Howard Rheingold’s “Teledildonics: Reach Out and Touch Someone” first appeared in the Summer 1990 issue of Mondo 2000, a quarterly cyberculture magazine that launched in the 1980s and printed until its discontinuance in 1998. “Teledildonics” is an essential read for anyone interested in the intersection of sex and technology, social networks and identity, or history of thought. Besides the Mondo 2000 cover art gallery there is no online archive for the publication, so I had a terrible time tracking down the original version of “Teledildonics.” Luckily I was able to contact Howard Rheingold on Twitter and he was kind enough to mail me his personal copy of the summer 1990 issue of Mondo 2000. Below is a transcription of the original “Teledildonics: Reach out and Touch Someone,” complete with undue limerick.

 

Teledildonics: Reach Out and Touch Someone

There was a young man named Racine,
who invented a fucking machine.
concave or convex, it fit either sex,
and was exceedingly simple to clean.

The first fully functional teledildonics system will probably not be a fucking machine. You will not use erotic telepresence technology in order to have sex with machines. Twenty years from now, when portable telediddlers are ubiquitous, people will use them to have sexual experiences with other people, at a distance, in combination and configurations undreamt of by precybernetic voluptuaries. Through the synthesis of virtual reality technology and telecommunication networks, you will be able to reach out and touch someone—or an entire population—in way humans have never before experienced.

Dildonics—it had to happen. It is the unnatural fruit of the marriage of lust and craft. The word “dildonics” was coined by visionary computer pontiff Ted Nelson in 1974. Ted is best known as the inventor of hypertext and designer of the world’s oldest unfinished software project, appropriately named “Xanadu.” As originally conceived, it described a machine invented by San Francisco hardware hacker How Wachspress: a device capable of converting sound into tactile sensations. (Patent #3,875,932). The erogenic effect depends upon where you, the consumer, decide to interface your anatomy with the tactile stimulator. Picture yourself a couple decades hence, getting dressed for a hot night in the virtual village. Before you climb into a suitably padded chamber and put on your headmounted display, you slip into a lightweight—eventually, one would hope diaphanous—bodysuit. It would be something like a body stocking, but with all the intimate strangeness of a condom. Embedded in the inner surface of the suit, using a technology that does not yet exist, is an array of intelligent effectors. These effectors are ultra-tiny vibrators of varying degrees of hardness, hundreds of them per square inch, that can receive and transmit a realistic sense of tactile presence in the same way the visual and audio displays transmit a realistic sense of visual and auditory presence. You can reach out your virtual hand, pick up a virtual block, and by running your fingers over the object, feel the surfaces and edges, by means of the effectors that exert counterforces against your skin. The counterforces correspond to the kinds of forces you would encounter when handling a non-virtual object of the specified shape, weight, and texture. You can run your cheek over (virtual) satin and feel the difference when you encounter (virtual) human flesh. Or you can gently squeeze something soft and pliable and feel it stiffen and rigidify under your touch.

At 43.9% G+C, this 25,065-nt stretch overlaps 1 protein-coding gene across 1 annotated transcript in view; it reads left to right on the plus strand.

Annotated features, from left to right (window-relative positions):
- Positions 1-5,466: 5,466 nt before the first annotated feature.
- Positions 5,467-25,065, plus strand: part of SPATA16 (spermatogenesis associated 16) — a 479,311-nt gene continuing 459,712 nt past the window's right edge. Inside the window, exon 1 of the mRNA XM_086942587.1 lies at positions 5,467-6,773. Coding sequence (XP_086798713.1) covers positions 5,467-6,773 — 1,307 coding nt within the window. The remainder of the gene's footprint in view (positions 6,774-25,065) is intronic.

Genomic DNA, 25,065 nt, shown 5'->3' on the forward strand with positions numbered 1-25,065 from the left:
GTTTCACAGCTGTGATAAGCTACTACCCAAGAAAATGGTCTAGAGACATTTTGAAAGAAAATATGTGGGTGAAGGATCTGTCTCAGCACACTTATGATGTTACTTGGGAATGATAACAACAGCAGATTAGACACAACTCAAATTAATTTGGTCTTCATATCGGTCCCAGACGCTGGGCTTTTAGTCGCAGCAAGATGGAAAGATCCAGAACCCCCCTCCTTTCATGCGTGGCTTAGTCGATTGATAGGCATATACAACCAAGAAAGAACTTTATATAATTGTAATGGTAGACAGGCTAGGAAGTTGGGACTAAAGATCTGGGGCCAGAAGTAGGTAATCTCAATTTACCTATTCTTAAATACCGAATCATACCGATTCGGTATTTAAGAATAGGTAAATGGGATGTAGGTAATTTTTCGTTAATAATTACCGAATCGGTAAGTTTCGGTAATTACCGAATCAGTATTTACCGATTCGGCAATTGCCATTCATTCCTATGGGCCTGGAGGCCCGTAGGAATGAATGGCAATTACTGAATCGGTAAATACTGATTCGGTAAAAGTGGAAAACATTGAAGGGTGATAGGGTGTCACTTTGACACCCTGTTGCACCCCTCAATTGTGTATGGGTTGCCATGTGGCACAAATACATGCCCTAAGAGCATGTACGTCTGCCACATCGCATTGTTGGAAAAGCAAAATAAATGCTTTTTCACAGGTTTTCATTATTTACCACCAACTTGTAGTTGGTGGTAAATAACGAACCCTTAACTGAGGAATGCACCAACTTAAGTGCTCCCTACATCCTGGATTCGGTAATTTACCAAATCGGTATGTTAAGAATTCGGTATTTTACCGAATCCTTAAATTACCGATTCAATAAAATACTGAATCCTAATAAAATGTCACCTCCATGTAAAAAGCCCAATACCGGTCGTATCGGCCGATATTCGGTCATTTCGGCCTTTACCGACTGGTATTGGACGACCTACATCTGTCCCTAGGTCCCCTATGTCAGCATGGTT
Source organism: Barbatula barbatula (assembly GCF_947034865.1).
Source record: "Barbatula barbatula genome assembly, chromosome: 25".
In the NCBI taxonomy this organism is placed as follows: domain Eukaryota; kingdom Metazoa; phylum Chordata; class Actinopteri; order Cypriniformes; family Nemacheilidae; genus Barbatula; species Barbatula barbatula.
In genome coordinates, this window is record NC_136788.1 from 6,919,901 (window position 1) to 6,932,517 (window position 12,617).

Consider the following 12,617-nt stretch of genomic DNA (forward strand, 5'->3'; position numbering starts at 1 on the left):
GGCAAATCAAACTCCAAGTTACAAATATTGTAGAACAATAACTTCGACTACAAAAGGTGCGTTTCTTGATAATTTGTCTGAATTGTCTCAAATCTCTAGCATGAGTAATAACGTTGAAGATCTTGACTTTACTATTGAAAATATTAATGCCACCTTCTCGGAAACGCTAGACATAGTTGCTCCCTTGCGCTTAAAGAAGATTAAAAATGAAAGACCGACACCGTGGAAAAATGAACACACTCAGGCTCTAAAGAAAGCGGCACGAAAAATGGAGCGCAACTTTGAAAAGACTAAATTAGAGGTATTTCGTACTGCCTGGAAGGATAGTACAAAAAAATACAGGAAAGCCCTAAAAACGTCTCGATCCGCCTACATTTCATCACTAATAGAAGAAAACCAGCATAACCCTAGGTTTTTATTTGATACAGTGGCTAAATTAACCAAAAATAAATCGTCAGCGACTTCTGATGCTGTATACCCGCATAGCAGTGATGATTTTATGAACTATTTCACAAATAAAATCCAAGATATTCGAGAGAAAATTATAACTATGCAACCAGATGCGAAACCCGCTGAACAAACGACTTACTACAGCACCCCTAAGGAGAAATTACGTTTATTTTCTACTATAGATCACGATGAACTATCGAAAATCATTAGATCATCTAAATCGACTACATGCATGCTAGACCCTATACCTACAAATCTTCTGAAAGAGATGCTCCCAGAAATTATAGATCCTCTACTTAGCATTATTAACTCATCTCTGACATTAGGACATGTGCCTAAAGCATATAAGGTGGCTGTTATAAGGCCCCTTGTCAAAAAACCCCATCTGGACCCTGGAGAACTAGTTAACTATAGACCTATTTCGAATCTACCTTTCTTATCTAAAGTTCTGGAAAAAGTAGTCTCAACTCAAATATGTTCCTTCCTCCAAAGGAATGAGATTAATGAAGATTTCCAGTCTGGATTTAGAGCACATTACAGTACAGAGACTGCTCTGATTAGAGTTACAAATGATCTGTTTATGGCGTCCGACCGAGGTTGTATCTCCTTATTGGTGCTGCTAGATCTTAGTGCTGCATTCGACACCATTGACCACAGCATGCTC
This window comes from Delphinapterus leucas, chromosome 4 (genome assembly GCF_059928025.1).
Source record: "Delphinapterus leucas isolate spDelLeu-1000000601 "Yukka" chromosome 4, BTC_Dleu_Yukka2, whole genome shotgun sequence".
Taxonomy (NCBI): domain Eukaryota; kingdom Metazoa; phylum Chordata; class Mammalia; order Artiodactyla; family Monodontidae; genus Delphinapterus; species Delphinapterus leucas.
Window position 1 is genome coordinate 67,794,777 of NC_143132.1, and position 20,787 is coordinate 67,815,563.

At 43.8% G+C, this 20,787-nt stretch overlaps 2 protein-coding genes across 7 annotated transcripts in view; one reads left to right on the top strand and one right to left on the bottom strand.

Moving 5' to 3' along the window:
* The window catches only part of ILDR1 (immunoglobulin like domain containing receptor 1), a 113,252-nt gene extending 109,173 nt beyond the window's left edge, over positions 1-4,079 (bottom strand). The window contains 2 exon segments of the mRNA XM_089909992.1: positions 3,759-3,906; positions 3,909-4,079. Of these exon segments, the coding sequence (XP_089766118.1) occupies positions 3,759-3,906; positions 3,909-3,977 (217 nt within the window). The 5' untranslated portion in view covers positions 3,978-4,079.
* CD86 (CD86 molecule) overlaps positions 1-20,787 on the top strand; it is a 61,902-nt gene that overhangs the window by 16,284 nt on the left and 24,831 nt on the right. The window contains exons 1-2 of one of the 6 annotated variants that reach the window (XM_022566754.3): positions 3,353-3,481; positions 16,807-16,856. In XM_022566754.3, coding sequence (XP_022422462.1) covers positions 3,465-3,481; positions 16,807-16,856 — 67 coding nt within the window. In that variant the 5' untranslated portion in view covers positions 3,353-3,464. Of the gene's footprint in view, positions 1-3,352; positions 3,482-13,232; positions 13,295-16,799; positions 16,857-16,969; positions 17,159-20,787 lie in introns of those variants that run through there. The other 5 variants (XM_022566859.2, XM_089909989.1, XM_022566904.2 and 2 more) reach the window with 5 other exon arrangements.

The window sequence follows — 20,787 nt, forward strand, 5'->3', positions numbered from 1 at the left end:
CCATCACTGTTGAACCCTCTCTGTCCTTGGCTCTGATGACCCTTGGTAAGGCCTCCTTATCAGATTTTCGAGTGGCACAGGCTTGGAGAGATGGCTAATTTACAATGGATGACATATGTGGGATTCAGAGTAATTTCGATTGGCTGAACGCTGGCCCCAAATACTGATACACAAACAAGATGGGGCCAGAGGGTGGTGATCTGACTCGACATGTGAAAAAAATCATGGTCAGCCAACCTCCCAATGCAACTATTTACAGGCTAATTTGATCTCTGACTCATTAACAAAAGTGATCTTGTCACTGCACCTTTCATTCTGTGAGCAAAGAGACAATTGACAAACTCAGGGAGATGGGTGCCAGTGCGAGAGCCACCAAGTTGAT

Every nook and protuberance, every plane and valley and knob of your body’s surface, will require its own processor. Technically this is the limiting factor in the evolution of teledildonics: the development of extremely powerful computers to perform the enormous number of calculations required to monitor and control hundreds of thousands of sensors and effectors. Fiber optic networks can already handle the very high bandwidth that telepresence requires. But it may take decades to develop the mesh of tiny, high-speed, safe but powerful tactile effectors. Today’s vibrators are in the ENIAC era.